A big source of misunderstanding with the question of competitiveness is whether inflation in Portugal is linked to Portugal’s competitiveness outside the eurozone. The answer is no. What matters for Portugal’s competitiveness outside the eurozone is the exchange rate, which is linked to inflation in the eurozone as a whole. Another way of looking at it is that Portugal’s competitiveness outside the eurozone will improve by the same amount if it has 1% inflation versus 2% in the eurozone than if it has 0% versus 1%, what matters, again, is the inflation gap. 
“Second, although the ECB has several options when it comes to implementing QE, there are serious objections to all of them. Buying asset-backed securities or corporate bonds would expose the European taxpayer to credit risk. If the ECB bought bonds issued by eurozone governments in proportion to each country’s output, its intervention would be focused on Germany, where bond yields have already hit rock bottom, with the 10-year yield now below 1 per cent. But any programme of asset purchases that concentrates on the slower-growing economies would result in a politically unacceptable redistribution of risk in the eurozone and set the wrong incentives for fiscal policy.“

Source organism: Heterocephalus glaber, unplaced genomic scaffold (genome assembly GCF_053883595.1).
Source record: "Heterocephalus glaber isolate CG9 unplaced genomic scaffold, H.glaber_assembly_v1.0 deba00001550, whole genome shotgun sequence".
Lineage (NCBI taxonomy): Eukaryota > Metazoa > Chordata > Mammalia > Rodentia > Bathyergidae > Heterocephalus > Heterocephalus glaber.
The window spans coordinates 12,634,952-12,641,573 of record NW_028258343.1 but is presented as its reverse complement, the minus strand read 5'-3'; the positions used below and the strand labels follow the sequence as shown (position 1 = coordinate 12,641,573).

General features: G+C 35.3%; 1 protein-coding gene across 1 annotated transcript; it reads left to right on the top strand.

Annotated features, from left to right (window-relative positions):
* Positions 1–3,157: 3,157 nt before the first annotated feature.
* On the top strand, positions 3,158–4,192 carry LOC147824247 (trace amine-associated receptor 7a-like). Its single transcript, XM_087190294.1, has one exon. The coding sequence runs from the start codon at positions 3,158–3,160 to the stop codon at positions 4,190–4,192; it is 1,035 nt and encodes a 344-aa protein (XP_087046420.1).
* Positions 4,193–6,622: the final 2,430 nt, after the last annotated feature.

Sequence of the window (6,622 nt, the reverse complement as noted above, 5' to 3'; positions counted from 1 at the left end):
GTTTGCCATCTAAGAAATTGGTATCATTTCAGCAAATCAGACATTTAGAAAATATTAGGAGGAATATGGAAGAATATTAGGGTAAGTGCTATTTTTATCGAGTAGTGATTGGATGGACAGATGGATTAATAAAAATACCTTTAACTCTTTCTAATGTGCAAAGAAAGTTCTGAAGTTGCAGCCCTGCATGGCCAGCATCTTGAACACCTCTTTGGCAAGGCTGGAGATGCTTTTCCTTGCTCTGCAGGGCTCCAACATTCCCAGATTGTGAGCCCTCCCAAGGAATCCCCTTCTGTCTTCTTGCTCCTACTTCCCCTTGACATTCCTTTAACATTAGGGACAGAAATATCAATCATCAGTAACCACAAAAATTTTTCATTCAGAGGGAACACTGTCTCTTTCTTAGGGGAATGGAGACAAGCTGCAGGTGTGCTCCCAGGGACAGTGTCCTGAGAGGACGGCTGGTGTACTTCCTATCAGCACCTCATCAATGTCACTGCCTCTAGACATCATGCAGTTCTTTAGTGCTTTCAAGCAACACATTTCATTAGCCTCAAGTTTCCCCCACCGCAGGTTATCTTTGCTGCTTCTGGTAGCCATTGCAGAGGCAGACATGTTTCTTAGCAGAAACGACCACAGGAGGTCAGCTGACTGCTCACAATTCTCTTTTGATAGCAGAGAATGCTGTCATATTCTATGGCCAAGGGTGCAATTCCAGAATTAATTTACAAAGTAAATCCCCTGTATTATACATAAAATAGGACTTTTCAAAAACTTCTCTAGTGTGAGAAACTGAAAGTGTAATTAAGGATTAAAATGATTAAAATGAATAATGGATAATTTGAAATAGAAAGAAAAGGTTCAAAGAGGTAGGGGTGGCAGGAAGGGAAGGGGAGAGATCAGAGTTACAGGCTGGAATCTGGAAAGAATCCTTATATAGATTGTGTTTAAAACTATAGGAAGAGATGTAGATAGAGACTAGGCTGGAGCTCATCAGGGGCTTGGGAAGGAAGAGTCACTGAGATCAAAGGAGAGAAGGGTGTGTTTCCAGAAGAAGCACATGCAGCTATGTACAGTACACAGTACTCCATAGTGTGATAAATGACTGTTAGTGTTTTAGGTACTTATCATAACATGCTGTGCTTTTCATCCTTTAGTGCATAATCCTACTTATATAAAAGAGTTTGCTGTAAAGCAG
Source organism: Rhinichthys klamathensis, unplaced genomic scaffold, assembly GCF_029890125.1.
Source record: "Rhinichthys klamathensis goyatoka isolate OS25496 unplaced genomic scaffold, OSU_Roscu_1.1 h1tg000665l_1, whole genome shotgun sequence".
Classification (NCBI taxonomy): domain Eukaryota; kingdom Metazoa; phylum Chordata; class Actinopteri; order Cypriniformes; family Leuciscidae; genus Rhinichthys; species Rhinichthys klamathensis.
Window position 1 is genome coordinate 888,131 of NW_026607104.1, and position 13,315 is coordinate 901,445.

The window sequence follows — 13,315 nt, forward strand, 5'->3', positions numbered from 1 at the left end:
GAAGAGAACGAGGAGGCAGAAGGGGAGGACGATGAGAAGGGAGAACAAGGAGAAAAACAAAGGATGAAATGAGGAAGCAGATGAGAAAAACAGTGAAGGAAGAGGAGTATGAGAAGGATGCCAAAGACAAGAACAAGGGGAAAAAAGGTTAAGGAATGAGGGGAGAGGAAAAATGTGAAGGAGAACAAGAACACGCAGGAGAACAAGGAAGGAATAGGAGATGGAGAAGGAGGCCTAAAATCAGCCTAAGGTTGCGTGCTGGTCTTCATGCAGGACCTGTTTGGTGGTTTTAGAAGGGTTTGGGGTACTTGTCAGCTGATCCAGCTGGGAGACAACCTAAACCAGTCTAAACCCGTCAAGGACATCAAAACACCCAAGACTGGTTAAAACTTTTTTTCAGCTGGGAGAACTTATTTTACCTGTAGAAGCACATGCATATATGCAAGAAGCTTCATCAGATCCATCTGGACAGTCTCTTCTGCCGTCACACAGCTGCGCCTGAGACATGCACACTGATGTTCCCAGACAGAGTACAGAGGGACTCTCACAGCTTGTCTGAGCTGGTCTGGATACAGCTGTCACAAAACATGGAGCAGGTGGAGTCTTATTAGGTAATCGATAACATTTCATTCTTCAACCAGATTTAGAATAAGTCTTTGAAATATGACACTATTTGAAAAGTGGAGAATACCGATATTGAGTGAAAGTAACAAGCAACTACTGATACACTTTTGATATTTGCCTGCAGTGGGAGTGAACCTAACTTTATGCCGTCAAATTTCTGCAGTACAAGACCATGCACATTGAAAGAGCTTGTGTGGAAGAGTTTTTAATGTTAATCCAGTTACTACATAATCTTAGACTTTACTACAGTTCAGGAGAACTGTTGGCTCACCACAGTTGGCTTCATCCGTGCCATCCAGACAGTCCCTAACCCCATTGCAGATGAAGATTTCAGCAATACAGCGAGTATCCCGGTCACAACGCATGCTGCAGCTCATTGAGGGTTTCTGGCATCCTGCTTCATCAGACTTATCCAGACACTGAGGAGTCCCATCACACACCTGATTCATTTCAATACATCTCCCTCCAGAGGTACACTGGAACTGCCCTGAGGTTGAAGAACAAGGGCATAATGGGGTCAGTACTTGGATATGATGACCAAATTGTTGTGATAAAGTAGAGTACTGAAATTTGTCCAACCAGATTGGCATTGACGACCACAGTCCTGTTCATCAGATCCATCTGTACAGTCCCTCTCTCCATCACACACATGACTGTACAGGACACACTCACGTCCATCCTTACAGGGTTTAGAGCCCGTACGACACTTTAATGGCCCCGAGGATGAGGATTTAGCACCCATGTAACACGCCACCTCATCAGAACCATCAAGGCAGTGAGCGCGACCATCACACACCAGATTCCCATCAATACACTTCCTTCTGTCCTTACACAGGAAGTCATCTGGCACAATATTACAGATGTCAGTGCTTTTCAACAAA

I love this argument, because it can be used in favor of QE instead of ABS-purchase. It’s true that it’s hard to evaluate the risk level of each eligible asset, unless the ECB decides to buy government bonds, for which the degree of risk is really easy to assess : almost zero. Even Greek bonds became risky only after markets understood mid-2011 that the ECB won’t be buying them. It’s true that assets purchase programs will expose the ECB, and in the end the European taxpayer to credit risk, each Member State according to its central bank’s share in the ECB. But credit risk is not exogenous. By buying assets, the ECB contributes to reducing (by a significant amount) the level of credit risk in the eurozone and in troubled countries. To think that such risk is unbearable, you need to think that these assets are overvalued, when they obviously are not and won’t be once the ECB starts QE.